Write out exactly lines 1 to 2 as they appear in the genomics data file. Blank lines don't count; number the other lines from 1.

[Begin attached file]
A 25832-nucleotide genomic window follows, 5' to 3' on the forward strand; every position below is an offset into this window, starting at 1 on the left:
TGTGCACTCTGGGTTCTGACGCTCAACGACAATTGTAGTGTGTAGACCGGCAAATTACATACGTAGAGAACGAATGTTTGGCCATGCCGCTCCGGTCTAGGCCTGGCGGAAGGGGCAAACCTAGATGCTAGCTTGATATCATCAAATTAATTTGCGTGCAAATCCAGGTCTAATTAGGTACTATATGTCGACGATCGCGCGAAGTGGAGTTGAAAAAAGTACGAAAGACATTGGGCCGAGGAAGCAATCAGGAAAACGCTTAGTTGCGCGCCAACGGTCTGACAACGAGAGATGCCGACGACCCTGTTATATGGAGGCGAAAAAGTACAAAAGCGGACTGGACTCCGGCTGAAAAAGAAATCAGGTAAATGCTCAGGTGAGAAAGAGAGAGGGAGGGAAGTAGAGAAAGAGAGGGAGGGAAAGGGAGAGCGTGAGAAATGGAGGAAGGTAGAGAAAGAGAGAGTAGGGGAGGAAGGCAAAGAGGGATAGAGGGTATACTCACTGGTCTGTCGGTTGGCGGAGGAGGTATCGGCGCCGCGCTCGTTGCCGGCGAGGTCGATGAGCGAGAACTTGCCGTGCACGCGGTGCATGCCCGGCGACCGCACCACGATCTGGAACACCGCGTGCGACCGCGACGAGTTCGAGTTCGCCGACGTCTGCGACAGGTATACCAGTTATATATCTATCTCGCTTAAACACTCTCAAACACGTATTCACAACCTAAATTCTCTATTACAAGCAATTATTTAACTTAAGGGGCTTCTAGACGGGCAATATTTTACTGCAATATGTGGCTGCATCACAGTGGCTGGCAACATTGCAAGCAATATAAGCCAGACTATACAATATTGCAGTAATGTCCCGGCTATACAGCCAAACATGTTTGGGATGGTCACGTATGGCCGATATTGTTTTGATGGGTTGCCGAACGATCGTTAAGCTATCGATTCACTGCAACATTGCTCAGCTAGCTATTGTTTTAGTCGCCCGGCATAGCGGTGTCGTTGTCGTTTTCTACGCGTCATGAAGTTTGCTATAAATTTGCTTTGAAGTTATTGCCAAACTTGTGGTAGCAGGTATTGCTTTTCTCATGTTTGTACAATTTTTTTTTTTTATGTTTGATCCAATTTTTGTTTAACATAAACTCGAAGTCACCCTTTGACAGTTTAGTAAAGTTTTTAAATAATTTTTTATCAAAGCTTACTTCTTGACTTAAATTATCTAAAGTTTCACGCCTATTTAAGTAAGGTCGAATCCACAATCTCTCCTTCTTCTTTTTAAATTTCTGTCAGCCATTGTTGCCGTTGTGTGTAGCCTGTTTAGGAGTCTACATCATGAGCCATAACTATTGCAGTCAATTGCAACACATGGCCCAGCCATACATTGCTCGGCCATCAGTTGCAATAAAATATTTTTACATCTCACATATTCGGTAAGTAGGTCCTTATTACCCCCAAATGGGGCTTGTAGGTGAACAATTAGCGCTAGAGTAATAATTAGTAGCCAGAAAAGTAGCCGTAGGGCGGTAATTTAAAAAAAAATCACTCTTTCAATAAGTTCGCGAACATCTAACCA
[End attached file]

A 25832-nucleotide genomic window follows, 5' to 3' on the forward strand; every position below is an offset into this window, starting at 1 on the left:
TGTGCACTCTGGGTTCTGACGCTCAACGACAATTGTAGTGTGTAGACCGGCAAATTACATACGTAGAGAACGAATGTTTGGCCATGCCGCTCCGGTCTAGGCCTGGCGGAAGGGGCAAACCTAGATGCTAGCTTGATATCATCAAATTAATTTGCGTGCAAATCCAGGTCTAATTAGGTACTATATGTCGACGATCGCGCGAAGTGGAGTTGAAAAAAGTACGAAAGACATTGGGCCGAGGAAGCAATCAGGAAAACGCTTAGTTGCGCGCCAACGGTCTGACAACGAGAGATGCCGACGACCCTGTTATATGGAGGCGAAAAAGTACAAAAGCGGACTGGACTCCGGCTGAAAAAGAAATCAGGTAAATGCTCAGGTGAGAAAGAGAGAGGGAGGGAAGTAGAGAAAGAGAGGGAGGGAAAGGGAGAGCGTGAGAAATGGAGGAAGGTAGAGAAAGAGAGAGTAGGGGAGGAAGGCAAAGAGGGATAGAGGGTATACTCACTGGTCTGTCGGTTGGCGGAGGAGGTATCGGCGCCGCGCTCGTTGCCGGCGAGGTCGATGAGCGAGAACTTGCCGTGCACGCGGTGCATGCCCGGCGACCGCACCACGATCTGGAACACCGCGTGCGACCGCGACGAGTTCGAGTTCGCCGACGTCTGCGACAGGTATACCAGTTATATATCTATCTCGCTTAAACACTCTCAAACACGTATTCACAACCTAAATTCTCTATTACAAGCAATTATTTAACTTAAGGGGCTTCTAGACGGGCAATATTTTACTGCAATATGTGGCTGCATCACAGTGGCTGGCAACATTGCAAGCAATATAAGCCAGACTATACAATATTGCAGTAATGTCCCGGCTATACAGCCAAACATGTTTGGGATGGTCACGTATGGCCGATATTGTTTTGATGGGTTGCCGAACGATCGTTAAGCTATCGATTCACTGCAACATTGCTCAGCTAGCTATTGTTTTAGTCGCCCGGCATAGCGGTGTCGTTGTCGTTTTCTACGCGTCATGAAGTTTGCTATAAATTTGCTTTGAAGTTATTGCCAAACTTGTGGTAGCAGGTATTGCTTTTCTCATGTTTGTACAATTTTTTTTTTTTATGTTTGATCCAATTTTTGTTTAACATAAACTCGAAGTCACCCTTTGACAGTTTAGTAAAGTTTTTAAATAATTTTTTATCAAAGCTTACTTCTTGACTTAAATTATCTAAAGTTTCACGCCTATTTAAGTAAGGTCGAATCCACAATCTCTCCTTCTTCTTTTTAAATTTCTGTCAGCCATTGTTGCCGTTGTGTGTAGCCTGTTTAGGAGTCTACATCATGAGCCATAACTATTGCAGTCAATTGCAACACATGGCCCAGCCATACATTGCTCGGCCATCAGTTGCAATAAAATATTTTTACATCTCACATATTCGGTAAGTAGGTCCTTATTACCCCCAAATGGGGCTTGTAGGTGAACAATTAGCGCTAGAGTAATAATTAGTAGCCAGAAAAGTAGCCGTAGGGCGGTAATTTAAAAAAAAATCACTCTTTCAATAAGTTCGCGAACATCTAACCA